This is an archived article that was published on sltrib.com in 2008, and information in the article may be outdated. It is provided only for personal research purposes and may not be reprinted.

Every semi-knowledgeable moviegoer and reader of movie criticism knows what the words "not screened for critics" means: The movie is a dog.

"Not screened for critics" means a movie is so terrible that the studio will take its chances, deprive itself of free publicity, and go without release-date reviews. Considering the garbage the studios will show us critics ahead of time (such as the gruesomely lurid "Street Kings" or the laughably stupid "10,000 B.C."), to keep a movie away from critics is usually a sign that things are really, really bad.

Three-plus months into 2008, and 18 movies have arrived in the Utah movie market with the "not screened for critics" label. Horror is the genre most represented on the list, with "One Missed Call," "The Eye," "Shutter," "The Ruins" and this weekend's "Prom Night" all being released without critics seeing them first. Dim-bulb comedies ("Strange Wilderness," "Meet the Spartans," "Witless Protection" and "First Sunday") are also commonly left unscreened.

This makes sense, from the studio's perspective, since the people who go to see horror flicks and dumb comedies - teenagers and morons, respectively - don't read reviews, and will be lured by those shiny objects called TV commercials. The same logic applied to the "Hannah Montana/Miley Cyrus" concert movie, which was pre-sold to its pre-teen audience, who would have attended no matter what wooly-headed critics like me had to say about it.

But the 19th movie of 2008 to be released without critical appraisal is doing so under quite different circumstances.

That movie is a documentary, opening nationwide this Friday, with the title "Expelled: No Intelligence Allowed." It features Ben Stein - comic actor, former game-show host, conservative commentator and former Nixon speechwriter - on "his heroic and, at times, shocking journey confronting the world's top scientists, educators and philosophers, regarding the persecution of the many by an elite few," as the film's Web site describes it.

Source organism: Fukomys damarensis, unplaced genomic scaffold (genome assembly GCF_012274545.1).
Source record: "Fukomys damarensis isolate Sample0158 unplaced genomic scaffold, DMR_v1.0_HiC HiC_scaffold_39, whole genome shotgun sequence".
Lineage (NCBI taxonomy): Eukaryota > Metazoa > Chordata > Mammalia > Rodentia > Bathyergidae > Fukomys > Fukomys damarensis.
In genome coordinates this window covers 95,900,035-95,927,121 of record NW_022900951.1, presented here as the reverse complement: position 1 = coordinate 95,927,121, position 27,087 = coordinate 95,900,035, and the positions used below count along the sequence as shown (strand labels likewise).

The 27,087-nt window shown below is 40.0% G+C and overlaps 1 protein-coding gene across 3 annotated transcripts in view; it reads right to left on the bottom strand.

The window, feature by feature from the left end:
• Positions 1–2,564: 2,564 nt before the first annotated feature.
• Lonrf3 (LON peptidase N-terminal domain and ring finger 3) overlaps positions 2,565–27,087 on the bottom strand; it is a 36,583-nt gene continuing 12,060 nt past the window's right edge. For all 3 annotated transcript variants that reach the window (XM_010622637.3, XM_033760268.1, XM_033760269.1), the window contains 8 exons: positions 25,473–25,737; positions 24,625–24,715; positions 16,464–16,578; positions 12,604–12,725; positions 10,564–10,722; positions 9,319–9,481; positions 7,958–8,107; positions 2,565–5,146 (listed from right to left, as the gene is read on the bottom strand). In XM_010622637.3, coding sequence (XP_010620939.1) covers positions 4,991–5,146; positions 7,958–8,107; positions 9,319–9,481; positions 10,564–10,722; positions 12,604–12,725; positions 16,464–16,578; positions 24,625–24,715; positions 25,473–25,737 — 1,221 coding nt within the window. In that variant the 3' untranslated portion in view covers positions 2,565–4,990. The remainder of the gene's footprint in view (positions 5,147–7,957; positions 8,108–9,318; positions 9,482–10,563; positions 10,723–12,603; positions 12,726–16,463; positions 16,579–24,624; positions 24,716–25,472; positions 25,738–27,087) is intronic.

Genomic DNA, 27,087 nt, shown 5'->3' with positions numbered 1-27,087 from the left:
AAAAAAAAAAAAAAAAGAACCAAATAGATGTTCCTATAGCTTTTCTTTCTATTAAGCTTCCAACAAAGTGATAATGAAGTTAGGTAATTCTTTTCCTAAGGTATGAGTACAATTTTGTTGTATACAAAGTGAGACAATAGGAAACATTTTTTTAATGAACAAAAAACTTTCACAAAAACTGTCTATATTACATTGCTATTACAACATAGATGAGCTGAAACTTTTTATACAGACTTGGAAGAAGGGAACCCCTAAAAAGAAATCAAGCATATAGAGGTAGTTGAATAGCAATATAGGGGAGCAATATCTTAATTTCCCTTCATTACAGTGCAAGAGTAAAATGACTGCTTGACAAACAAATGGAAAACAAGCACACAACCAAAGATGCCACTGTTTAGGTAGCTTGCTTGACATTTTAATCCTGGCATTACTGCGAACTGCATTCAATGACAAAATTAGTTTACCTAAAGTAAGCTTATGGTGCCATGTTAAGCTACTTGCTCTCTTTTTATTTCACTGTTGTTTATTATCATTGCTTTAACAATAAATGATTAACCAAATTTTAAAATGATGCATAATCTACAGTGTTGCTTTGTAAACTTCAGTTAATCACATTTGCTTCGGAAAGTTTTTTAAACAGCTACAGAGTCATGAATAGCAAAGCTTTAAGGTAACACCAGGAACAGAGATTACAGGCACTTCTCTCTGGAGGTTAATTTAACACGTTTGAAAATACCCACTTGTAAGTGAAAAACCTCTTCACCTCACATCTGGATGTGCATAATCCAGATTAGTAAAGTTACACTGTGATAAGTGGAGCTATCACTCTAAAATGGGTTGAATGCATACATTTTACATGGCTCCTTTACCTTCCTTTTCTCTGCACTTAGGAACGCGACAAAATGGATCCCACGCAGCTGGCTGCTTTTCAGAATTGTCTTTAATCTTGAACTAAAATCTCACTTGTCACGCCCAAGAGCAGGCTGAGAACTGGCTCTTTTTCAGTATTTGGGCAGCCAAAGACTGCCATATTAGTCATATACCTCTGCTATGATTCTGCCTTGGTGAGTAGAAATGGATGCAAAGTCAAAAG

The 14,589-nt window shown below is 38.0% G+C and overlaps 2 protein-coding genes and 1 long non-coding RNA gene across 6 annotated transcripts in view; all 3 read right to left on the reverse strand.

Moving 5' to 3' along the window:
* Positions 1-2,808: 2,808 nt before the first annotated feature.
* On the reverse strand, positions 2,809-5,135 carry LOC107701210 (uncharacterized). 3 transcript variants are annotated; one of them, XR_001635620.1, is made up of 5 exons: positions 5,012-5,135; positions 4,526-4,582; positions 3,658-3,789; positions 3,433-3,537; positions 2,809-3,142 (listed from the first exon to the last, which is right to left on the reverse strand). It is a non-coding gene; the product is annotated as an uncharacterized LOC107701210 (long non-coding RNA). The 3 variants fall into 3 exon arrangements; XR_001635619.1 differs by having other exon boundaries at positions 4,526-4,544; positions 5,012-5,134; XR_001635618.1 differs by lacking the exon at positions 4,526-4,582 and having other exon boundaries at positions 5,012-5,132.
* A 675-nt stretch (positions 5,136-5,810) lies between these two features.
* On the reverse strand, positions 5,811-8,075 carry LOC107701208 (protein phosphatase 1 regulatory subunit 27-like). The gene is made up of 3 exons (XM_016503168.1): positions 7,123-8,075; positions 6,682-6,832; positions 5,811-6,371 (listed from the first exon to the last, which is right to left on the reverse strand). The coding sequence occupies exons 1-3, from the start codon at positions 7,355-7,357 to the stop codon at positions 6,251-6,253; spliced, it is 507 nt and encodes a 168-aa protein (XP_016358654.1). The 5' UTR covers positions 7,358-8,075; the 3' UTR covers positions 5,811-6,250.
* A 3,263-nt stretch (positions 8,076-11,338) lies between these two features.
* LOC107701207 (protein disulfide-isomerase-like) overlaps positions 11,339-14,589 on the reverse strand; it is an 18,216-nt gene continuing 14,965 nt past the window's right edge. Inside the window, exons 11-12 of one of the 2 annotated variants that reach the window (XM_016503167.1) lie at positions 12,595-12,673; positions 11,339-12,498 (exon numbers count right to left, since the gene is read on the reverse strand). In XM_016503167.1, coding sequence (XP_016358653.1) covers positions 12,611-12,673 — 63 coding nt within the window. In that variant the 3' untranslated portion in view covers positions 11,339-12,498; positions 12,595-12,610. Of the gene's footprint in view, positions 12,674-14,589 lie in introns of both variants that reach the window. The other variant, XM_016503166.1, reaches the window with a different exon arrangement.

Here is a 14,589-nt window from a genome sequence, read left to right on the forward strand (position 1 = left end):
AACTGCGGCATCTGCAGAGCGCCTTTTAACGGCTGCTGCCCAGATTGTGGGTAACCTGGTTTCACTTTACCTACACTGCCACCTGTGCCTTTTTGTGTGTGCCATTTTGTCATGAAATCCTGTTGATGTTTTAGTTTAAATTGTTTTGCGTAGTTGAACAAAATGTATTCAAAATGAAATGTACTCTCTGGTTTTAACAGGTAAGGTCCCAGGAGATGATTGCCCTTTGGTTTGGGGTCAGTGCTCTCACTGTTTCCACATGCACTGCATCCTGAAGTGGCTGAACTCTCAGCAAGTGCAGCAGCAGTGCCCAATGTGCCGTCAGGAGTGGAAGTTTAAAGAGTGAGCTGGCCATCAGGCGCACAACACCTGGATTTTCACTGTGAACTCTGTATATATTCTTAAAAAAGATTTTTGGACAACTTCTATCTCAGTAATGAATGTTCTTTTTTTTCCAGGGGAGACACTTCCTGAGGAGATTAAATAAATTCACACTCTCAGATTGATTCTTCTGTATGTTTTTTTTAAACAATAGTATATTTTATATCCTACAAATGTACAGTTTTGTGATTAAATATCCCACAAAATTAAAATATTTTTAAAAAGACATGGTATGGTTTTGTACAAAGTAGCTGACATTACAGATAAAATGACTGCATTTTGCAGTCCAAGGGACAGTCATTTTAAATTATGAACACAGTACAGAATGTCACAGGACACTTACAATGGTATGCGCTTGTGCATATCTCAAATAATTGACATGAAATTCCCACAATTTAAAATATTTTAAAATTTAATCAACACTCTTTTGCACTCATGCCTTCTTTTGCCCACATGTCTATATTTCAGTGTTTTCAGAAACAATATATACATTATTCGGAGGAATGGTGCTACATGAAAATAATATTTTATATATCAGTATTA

Who's being persecuted? People who espouse the notion of "intelligent design," a k a creationism. Who's doing the persecuting? Everybody, according to Stein, who narrates and co-wrote the film - academics, the education system, the legal system and (blush) the media.

I contacted the public relations firm handling the movie, and was told there were no screenings for critics for "Expelled." Critics in other cities were told the same thing.

There have been screenings around the country, but not for critics. The film's producers arranged preview screenings for selected "grass-roots" audiences, mainly church groups, to stimulate good word-of-mouth.

In January, the Orlando Sentinel's movie critic Roger Moore was invited to a screening at a Florida megachurch. He was also disinvited, but went anyway. Moore wrote a harsh review of the film, and was excoriated by the film's producers.

Another "grass-roots" screening, this one at the Mall of America in Minnesota, may have created the strangest "disinvitation." In line for the film was PZ Myers, an evolutionary biologist at the University of Minnesota who was interviewed for the film (under false pretenses, Myers says on his blog, Pharyngula). But someone recognized Myers, and a security guard told him he'd have to leave the theater immediately or risk arrest.

Myers left quietly, though his wife and daughter stayed to see the movie. So did Myers' guest: British biologist - and much-quoted atheist - Richard Dawkins (who's also in the movie).

Accounts vary on what happened next. The "Expelled" producers say, on the movie's Web site, that they made Dawkins cower in the post-screening Q-and-A. Dawkins and Myers, in a wry conversation on YouTube, say that no such thing happened.

Now, I have no idea whether "Expelled" is a good movie or a bad one. Like a good critic, I will reserve judgment until I actually see the thing. But I can't help but be struck by the irony of Stein's own words in the movie's introduction (which is also on YouTube):

"In my experience, people who are confident in their ideas are not afraid of criticism. So that tells me the Darwinists are afraid. They're hiding something."

What, pray tell, are Stein and the "Expelled" producers hiding? And what are they afraid of?

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* SEAN P. MEANS writes the daily blog, "The Movie Cricket," at http://blogs.sltrib.com/movies. Send questions or comments to Sean P. Means, movie critic, The Salt Lake Tribune, 90 S. 400 West, Suite 700, Salt Lake City, UT 84101, or e-mail at movies@sltrib.com.

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